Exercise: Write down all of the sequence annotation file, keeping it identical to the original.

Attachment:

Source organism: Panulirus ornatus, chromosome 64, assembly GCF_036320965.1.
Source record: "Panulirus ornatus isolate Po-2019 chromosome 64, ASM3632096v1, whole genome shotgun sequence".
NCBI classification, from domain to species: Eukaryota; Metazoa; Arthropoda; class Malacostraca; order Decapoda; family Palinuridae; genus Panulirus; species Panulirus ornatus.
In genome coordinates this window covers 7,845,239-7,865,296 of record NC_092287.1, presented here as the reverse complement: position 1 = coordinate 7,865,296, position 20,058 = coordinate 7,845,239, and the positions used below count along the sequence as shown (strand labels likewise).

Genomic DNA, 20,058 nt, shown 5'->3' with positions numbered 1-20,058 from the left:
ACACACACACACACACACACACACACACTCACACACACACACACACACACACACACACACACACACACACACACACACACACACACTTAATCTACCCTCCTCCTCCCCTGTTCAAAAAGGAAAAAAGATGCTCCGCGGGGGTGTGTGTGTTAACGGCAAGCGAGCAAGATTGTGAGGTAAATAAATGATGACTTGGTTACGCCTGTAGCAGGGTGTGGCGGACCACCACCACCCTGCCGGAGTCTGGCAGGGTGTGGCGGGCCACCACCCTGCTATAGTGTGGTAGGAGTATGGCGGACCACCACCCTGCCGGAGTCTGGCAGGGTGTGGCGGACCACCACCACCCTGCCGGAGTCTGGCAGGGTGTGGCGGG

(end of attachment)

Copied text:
Source organism: Panulirus ornatus, chromosome 64, assembly GCF_036320965.1.
Source record: "Panulirus ornatus isolate Po-2019 chromosome 64, ASM3632096v1, whole genome shotgun sequence".
NCBI classification, from domain to species: Eukaryota; Metazoa; Arthropoda; class Malacostraca; order Decapoda; family Palinuridae; genus Panulirus; species Panulirus ornatus.
In genome coordinates this window covers 7,845,239-7,865,296 of record NC_092287.1, presented here as the reverse complement: position 1 = coordinate 7,865,296, position 20,058 = coordinate 7,845,239, and the positions used below count along the sequence as shown (strand labels likewise).

Genomic DNA, 20,058 nt, shown 5'->3' with positions numbered 1-20,058 from the left:
ACACACACACACACACACACACACACACTCACACACACACACACACACACACACACACACACACACACACACACACACACACACACTTAATCTACCCTCCTCCTCCCCTGTTCAAAAAGGAAAAAAGATGCTCCGCGGGGGTGTGTGTGTTAACGGCAAGCGAGCAAGATTGTGAGGTAAATAAATGATGACTTGGTTACGCCTGTAGCAGGGTGTGGCGGACCACCACCACCCTGCCGGAGTCTGGCAGGGTGTGGCGGGCCACCACCCTGCTATAGTGTGGTAGGAGTATGGCGGACCACCACCCTGCCGGAGTCTGGCAGGGTGTGGCGGACCACCACCACCCTGCCGGAGTCTGGCAGGGTGTGGCGGG